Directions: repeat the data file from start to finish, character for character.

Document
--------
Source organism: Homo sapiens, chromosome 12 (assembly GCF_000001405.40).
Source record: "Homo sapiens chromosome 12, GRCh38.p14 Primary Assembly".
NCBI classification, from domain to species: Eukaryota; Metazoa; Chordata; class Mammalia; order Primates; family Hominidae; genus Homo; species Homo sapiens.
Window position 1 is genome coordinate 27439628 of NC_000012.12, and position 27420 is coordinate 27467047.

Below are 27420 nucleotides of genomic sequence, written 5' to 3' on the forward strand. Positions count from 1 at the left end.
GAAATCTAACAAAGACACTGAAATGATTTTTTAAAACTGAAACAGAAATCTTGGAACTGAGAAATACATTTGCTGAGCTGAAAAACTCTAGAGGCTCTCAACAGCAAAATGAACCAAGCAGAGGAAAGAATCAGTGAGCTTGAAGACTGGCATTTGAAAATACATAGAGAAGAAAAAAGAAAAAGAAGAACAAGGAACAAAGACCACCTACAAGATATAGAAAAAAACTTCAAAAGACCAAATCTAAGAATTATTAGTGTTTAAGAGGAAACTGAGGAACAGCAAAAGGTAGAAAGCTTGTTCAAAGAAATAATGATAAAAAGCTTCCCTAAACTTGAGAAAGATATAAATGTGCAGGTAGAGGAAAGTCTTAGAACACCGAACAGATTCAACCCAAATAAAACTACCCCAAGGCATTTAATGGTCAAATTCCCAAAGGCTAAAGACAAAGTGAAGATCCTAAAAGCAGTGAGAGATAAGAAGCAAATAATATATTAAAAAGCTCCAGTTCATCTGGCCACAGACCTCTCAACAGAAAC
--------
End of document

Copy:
Source organism: Homo sapiens, chromosome 12 (assembly GCF_000001405.40).
Source record: "Homo sapiens chromosome 12, GRCh38.p14 Primary Assembly".
NCBI classification, from domain to species: Eukaryota; Metazoa; Chordata; class Mammalia; order Primates; family Hominidae; genus Homo; species Homo sapiens.
Window position 1 is genome coordinate 27439628 of NC_000012.12, and position 27420 is coordinate 27467047.

Below are 27420 nucleotides of genomic sequence, written 5' to 3' on the forward strand. Positions count from 1 at the left end.
GAAATCTAACAAAGACACTGAAATGATTTTTTAAAACTGAAACAGAAATCTTGGAACTGAGAAATACATTTGCTGAGCTGAAAAACTCTAGAGGCTCTCAACAGCAAAATGAACCAAGCAGAGGAAAGAATCAGTGAGCTTGAAGACTGGCATTTGAAAATACATAGAGAAGAAAAAAGAAAAAGAAGAACAAGGAACAAAGACCACCTACAAGATATAGAAAAAAACTTCAAAAGACCAAATCTAAGAATTATTAGTGTTTAAGAGGAAACTGAGGAACAGCAAAAGGTAGAAAGCTTGTTCAAAGAAATAATGATAAAAAGCTTCCCTAAACTTGAGAAAGATATAAATGTGCAGGTAGAGGAAAGTCTTAGAACACCGAACAGATTCAACCCAAATAAAACTACCCCAAGGCATTTAATGGTCAAATTCCCAAAGGCTAAAGACAAAGTGAAGATCCTAAAAGCAGTGAGAGATAAGAAGCAAATAATATATTAAAAAGCTCCAGTTCATCTGGCCACAGACCTCTCAACAGAAAC